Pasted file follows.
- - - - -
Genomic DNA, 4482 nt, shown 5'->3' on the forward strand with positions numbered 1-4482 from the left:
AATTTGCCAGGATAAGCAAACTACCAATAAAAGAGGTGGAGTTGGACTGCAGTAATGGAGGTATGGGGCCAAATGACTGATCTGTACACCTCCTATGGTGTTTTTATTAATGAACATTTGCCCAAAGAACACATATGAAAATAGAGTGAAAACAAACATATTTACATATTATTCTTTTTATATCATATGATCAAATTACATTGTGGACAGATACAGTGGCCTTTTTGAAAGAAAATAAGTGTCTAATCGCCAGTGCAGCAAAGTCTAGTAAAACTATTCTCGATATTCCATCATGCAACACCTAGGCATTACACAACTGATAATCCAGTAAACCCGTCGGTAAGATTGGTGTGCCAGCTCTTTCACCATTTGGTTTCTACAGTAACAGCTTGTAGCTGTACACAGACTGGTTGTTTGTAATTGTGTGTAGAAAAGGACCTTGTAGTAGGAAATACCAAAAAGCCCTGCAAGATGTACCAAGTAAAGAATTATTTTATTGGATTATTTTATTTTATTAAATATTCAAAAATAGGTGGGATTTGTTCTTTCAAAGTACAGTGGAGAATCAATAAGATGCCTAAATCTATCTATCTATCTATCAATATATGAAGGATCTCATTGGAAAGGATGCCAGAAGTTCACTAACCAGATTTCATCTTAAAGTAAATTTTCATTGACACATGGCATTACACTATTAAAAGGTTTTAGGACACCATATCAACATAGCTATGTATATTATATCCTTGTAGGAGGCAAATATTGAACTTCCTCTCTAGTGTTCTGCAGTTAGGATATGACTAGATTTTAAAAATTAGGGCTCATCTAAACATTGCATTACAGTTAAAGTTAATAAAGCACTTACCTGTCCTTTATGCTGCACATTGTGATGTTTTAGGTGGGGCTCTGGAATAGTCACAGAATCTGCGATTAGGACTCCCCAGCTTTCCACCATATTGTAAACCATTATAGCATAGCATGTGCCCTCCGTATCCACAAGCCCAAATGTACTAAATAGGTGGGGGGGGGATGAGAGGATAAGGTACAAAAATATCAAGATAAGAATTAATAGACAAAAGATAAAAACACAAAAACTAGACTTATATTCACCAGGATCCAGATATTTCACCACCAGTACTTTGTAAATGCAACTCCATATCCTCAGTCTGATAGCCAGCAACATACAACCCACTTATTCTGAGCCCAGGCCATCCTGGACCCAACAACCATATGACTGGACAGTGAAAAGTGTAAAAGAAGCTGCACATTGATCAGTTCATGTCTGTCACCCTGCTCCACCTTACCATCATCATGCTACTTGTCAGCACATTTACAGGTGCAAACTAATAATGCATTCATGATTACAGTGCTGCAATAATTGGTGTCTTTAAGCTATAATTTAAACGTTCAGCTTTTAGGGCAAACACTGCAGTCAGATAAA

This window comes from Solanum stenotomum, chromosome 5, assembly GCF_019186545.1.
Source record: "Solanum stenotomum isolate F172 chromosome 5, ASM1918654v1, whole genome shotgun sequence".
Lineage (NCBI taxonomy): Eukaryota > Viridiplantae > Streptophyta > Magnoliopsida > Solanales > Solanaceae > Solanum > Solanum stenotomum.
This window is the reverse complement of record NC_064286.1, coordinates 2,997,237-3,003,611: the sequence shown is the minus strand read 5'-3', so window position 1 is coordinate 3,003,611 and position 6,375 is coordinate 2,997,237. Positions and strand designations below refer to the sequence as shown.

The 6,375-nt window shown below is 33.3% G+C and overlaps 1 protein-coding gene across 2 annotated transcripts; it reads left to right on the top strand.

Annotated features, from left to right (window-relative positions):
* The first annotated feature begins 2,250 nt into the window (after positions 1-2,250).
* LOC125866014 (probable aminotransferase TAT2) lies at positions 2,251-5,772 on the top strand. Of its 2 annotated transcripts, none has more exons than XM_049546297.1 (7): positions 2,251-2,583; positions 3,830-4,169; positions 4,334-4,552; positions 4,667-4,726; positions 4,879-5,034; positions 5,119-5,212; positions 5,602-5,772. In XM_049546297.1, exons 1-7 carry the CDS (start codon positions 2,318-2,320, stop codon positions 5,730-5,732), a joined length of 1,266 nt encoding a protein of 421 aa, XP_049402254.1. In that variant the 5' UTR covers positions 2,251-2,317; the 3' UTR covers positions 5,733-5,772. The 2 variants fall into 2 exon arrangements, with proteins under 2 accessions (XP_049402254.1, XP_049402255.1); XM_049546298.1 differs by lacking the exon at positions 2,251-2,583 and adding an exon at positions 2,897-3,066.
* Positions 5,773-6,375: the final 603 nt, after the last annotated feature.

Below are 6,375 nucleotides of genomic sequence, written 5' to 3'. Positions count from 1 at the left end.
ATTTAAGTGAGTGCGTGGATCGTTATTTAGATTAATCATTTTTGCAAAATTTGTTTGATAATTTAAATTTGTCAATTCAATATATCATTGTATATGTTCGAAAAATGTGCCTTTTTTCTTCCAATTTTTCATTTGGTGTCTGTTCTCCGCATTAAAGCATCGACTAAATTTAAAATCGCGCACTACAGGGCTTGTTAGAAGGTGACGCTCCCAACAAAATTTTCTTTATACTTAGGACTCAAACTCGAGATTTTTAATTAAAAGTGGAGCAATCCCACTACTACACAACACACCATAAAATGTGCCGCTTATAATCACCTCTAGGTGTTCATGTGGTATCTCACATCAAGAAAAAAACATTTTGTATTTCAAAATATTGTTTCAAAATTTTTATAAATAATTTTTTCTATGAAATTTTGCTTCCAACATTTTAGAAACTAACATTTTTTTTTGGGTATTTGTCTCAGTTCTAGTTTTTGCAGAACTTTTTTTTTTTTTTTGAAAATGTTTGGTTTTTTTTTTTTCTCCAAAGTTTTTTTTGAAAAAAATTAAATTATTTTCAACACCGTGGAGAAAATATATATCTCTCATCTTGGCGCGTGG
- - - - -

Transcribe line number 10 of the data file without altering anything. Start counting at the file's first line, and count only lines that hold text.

* LOC125866014 (probable aminotransferase TAT2) lies at positions 2,251-5,772 on the top strand. Of its 2 annotated transcripts, none has more exons than XM_049546297.1 (7): positions 2,251-2,583; positions 3,830-4,169; positions 4,334-4,552; positions 4,667-4,726; positions 4,879-5,034; positions 5,119-5,212; positions 5,602-5,772. In XM_049546297.1, exons 1-7 carry the CDS (start codon positions 2,318-2,320, stop codon positions 5,730-5,732), a joined length of 1,266 nt encoding a protein of 421 aa, XP_049402254.1. In that variant the 5' UTR covers positions 2,251-2,317; the 3' UTR covers positions 5,733-5,772. The 2 variants fall into 2 exon arrangements, with proteins under 2 accessions (XP_049402254.1, XP_049402255.1); XM_049546298.1 differs by lacking the exon at positions 2,251-2,583 and adding an exon at positions 2,897-3,066.